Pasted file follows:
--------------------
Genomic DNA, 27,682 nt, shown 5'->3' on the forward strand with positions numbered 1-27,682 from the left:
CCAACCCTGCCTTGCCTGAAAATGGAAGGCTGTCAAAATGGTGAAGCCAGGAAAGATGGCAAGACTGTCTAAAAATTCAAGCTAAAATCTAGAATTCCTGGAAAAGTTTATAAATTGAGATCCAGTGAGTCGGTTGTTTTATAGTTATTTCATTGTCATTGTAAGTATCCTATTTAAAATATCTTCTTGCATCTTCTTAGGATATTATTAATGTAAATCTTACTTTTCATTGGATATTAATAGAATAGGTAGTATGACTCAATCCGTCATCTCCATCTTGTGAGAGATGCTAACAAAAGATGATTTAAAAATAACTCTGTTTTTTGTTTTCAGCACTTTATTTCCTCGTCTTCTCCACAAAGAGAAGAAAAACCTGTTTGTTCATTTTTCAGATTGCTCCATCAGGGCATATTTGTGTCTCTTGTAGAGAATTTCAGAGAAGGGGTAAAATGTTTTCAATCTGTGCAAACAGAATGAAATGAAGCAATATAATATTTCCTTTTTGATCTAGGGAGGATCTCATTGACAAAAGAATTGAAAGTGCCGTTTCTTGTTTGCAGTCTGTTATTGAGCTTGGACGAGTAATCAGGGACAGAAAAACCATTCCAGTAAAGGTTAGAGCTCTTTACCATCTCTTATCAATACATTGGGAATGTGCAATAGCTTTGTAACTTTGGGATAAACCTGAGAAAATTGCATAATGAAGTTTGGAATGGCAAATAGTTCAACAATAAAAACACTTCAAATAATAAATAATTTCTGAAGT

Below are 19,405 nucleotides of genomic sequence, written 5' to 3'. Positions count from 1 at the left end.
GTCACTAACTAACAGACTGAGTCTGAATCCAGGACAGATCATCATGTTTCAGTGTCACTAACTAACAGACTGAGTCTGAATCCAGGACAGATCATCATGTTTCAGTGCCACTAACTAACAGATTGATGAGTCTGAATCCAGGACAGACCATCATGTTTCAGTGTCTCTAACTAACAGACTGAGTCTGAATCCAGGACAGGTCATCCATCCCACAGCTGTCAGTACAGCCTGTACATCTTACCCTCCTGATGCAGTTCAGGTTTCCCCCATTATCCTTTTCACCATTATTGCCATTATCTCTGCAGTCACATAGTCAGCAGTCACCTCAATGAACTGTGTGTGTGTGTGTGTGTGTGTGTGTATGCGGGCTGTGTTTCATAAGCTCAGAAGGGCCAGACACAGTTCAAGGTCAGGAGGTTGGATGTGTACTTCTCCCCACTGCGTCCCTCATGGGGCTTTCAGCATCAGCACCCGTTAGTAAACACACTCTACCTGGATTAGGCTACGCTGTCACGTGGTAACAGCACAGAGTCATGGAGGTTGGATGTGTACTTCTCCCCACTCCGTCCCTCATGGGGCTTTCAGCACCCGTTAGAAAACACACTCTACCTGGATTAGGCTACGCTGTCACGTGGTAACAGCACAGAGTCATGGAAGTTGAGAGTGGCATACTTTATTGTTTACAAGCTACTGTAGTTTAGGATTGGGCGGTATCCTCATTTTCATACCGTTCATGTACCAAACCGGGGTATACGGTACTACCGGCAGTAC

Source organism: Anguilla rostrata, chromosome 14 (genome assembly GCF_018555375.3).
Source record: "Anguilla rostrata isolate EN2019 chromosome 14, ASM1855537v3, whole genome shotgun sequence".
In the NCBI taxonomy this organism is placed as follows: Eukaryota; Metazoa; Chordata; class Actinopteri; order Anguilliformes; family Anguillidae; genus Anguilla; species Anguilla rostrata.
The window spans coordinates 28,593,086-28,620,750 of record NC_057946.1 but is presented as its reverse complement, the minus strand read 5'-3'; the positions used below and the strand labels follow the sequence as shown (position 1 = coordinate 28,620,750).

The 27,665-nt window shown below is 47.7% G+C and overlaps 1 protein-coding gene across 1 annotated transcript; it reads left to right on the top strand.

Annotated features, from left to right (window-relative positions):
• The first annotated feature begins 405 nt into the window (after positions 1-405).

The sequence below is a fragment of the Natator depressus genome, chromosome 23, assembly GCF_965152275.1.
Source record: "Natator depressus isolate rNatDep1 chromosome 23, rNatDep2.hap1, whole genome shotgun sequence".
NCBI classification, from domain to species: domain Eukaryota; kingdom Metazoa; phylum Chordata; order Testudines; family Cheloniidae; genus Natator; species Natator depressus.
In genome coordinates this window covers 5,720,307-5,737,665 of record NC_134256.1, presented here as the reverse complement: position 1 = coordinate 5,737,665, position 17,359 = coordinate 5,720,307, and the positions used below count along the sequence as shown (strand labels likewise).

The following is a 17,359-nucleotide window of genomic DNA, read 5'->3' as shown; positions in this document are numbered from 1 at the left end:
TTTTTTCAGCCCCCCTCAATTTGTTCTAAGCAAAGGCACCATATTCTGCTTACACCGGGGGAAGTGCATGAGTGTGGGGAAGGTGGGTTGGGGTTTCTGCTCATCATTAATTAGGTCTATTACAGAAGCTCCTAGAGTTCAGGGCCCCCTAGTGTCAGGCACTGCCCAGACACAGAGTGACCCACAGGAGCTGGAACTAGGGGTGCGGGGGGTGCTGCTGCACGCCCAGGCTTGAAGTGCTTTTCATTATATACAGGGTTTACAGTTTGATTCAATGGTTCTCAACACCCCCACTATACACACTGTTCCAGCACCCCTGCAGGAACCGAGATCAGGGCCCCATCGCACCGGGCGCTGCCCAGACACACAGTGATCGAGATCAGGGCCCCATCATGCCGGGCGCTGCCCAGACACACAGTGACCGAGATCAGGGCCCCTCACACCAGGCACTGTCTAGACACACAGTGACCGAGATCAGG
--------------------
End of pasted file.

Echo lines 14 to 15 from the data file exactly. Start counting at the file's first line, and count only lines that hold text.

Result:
NCBI classification, from domain to species: domain Eukaryota; kingdom Metazoa; phylum Chordata; order Testudines; family Cheloniidae; genus Natator; species Natator depressus.
In genome coordinates this window covers 5,720,307-5,737,665 of record NC_134256.1, presented here as the reverse complement: position 1 = coordinate 5,737,665, position 17,359 = coordinate 5,720,307, and the positions used below count along the sequence as shown (strand labels likewise).